The Best Japanese Street Food Snacks, Appetizers, and Small Bites
Easy Chicken Yakitori
These grilled chicken skewers are classic food-on-a-stick street food that you can easily make at home. "Chicken yakitori is an easy Japanese dish to make at home. Serve with white rice and sake for an easy but special meal!" says ChefJackie. You might also like Beef Yakitori.
Japanese-Style Deep-Fried Shrimp
Panko is the key! "Shrimp are seasoned and coated with crispy panko crumbs to make the easiest, tastiest deep-fried shrimp ever!" says ait0shi.
Originally imported from China, gyoza are pan-fried Japanese dumplings filled with a savory mixture of ground pork and Japanese flavors. Perfect starters to a Japanese meal or as party appetizers. Enjoy with a simple dipping sauce made with soy sauce and vinegar.
Tsukune (Japanese Chicken Meatballs)
"This is one of those foods that come in many different variations in Japan," says garywhinton. "They are served primarily on a stick, but you can also get them in soups, bentos, as a main dish, etc. It became a family favorite almost instantly."
Yummylicious Japanese Beef Croquettes
These yummy Japanese croquettes combine ground beef with mashed potatoes and onions -- formed into patties, coated with panko, and deep fried to a golden brown. "Absolutely mouth-watering!" raves RUBYRONG. "They make a delicious snack! I prefer to make them in smaller bite-size pieces so it's easier to pick up with fingers. Serve with Tonkatsu sauce."
Japanese Salted Chicken Wings
Chicken wings are marinated in a salted, Japanese-style marinade, dipped in cornstarch and deep-fried until crispy. "Crispy, fried, salty chicken wings - Japanese-style!" says ZAYO. "Delicious as a hot starter or snack eaten with soy sauce and fresh lemon juice."
With just 3 simple ingredients, you can make your own tempura batter. Then go to town! Coat your favorite meats and vegetables and fry into light and delicious appetizers. "Perfect and so easy!" says SunnyDaysNor. "Very light batter."
Grilled Chicken Teriyaki Skewers with Miso Ranch
"If ‘teri' means ‘shine,' and ‘yaki' refers to grilling, then these chicken skewers are the poster children for teriyaki," says Chef John. "Marinated in soy sauce, sake, and mirin, the chicken is grilled to sweet, smoky perfection and dipped in a refreshing, herby miso ‘ranch' sauce. Garnish with sesame seeds if desired."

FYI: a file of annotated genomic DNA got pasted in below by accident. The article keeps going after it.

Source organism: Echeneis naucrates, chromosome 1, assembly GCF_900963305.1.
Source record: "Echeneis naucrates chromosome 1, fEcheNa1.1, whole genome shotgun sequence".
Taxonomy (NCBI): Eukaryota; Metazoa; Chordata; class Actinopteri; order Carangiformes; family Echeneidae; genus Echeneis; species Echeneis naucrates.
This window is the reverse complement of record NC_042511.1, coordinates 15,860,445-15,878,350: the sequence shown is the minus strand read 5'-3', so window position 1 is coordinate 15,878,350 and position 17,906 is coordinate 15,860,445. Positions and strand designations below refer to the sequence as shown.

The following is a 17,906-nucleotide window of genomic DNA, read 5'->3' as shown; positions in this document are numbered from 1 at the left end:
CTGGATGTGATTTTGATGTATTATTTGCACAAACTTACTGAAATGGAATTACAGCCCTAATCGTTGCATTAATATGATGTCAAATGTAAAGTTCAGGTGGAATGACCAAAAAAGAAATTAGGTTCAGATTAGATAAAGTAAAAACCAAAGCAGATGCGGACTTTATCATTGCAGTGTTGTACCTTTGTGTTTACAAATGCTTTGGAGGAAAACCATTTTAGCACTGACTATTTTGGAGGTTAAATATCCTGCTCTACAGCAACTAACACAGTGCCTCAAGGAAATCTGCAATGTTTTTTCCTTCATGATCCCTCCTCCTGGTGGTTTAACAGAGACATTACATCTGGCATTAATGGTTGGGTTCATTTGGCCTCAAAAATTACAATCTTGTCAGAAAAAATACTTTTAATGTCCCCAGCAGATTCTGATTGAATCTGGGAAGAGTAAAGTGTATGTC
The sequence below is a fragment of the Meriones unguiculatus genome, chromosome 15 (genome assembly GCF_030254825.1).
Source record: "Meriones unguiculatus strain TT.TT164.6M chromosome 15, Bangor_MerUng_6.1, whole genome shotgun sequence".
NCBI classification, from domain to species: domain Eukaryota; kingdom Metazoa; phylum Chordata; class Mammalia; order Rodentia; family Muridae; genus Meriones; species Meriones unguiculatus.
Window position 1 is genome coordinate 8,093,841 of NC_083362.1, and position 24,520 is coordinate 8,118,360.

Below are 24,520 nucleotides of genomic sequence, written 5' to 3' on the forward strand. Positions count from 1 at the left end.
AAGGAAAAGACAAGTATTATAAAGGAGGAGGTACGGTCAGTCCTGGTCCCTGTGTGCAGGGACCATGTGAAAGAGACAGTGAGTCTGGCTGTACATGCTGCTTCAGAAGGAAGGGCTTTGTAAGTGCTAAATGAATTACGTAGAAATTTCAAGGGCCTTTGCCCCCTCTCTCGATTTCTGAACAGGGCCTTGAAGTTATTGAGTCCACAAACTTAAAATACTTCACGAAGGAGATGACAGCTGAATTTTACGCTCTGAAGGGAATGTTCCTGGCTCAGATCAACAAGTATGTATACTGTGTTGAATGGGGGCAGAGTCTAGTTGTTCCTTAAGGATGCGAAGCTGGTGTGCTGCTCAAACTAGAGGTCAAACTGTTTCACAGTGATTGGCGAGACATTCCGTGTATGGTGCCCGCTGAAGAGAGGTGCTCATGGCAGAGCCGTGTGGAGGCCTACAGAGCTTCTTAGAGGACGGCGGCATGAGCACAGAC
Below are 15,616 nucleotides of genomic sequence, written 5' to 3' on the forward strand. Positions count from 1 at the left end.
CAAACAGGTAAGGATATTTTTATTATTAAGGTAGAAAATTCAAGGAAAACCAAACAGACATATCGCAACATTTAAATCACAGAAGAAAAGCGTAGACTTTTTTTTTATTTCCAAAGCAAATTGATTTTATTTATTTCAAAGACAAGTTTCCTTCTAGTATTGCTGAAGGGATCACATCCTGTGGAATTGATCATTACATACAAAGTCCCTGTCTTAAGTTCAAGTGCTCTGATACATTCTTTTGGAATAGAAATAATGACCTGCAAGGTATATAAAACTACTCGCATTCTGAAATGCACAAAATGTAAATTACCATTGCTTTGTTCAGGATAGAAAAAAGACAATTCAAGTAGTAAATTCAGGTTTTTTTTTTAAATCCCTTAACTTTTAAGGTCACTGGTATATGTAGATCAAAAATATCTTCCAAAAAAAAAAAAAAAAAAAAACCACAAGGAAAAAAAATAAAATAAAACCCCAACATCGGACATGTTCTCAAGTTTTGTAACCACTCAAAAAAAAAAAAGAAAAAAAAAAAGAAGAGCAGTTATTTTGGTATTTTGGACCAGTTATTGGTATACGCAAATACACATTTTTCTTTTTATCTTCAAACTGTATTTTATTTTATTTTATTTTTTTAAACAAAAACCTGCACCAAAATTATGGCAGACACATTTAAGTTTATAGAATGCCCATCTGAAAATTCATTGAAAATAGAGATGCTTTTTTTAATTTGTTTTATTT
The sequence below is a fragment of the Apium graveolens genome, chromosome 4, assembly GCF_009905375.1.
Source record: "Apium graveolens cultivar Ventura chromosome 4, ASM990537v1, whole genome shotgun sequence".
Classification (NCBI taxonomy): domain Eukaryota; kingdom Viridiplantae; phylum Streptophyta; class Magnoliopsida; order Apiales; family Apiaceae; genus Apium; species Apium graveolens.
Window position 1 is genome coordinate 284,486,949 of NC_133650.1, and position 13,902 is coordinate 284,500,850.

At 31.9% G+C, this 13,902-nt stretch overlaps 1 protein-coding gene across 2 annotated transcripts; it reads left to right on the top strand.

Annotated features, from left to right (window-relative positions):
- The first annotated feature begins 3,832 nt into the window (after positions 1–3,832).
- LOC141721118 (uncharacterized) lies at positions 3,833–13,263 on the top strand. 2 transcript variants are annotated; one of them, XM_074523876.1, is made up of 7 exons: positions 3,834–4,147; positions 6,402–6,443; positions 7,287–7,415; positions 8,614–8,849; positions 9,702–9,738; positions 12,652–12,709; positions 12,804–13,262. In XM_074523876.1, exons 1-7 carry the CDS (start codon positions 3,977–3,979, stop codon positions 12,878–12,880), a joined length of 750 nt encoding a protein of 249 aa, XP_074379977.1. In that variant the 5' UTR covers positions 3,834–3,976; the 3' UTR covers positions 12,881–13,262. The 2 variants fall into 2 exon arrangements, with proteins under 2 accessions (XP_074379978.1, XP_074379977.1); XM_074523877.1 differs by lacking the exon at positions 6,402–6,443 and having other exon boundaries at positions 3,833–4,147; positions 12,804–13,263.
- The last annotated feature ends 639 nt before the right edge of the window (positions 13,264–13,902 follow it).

Japanese Agedashi Tofu
Crispy fried cubes of tofu are served with chopped green onions and a tasty sauce."This quick and easy Japanese fried tofu recipe is a great appetizer," says ChefJackie. "
"This easy edamame (soybean) recipe served with a dip is a great quick appetizer that can be whipped up in a few minutes," says ChefJackie. "Edamame also make a healthy vegan snack."
Okonomiyaki griddle cakes are like a Japanese pancake combining flour, eggs, cabbage, and...whatever you like -- literally. "'Okonomi' means 'whatever you like' and 'yaki' means 'cook or fry,'" explains Sherbg. "Serve with your favorite sauce: sweet and sour, Tonkatsu, sweet chili, etc."
Furikake Snack Mix
Aji nori furikake is a seaweed and sesame rice seasoning that's often sprinkled over rice, fish, and veggie dishes. Here, you'll toss it with crispy corn and rice cereal and sugar and corn syrup for a sweet and salty sensation. "It's a popular Hawaii snack a crowd-pleaser!" says Laurie Sueko Lau.
Thinly-sliced pieces of steak are marinated in a savory-sweet mix of rice vinegar and soy, and rolled around pieces of green onion. Broiled on bamboo skewers, they make a tasty little appetizer bite. "Amazing!" raves spencersmom. "Our whole family loved it and said it was a new family favorite!"
Chicken Karaage (Japanese Fried Chicken)
"This is a simple yet delicious Japanese-style fried chicken flavored with ginger, garlic and sake and soy sauce," says Brenda Sawyer Adamson. "It even tastes good cold; my mom used to make this to take with us on picnics."
Deep-Fried Prawn and Rice Croquettes
Japanese-style rice balls are a delicious way to reuse leftover rice. "Fair number of ingredients, but this really is pretty easy to make," says lutzflcat. "Would suggest you don’t chop your shrimp too small, so you get a nice pop of that succulent shrimp when you bite into the croquette."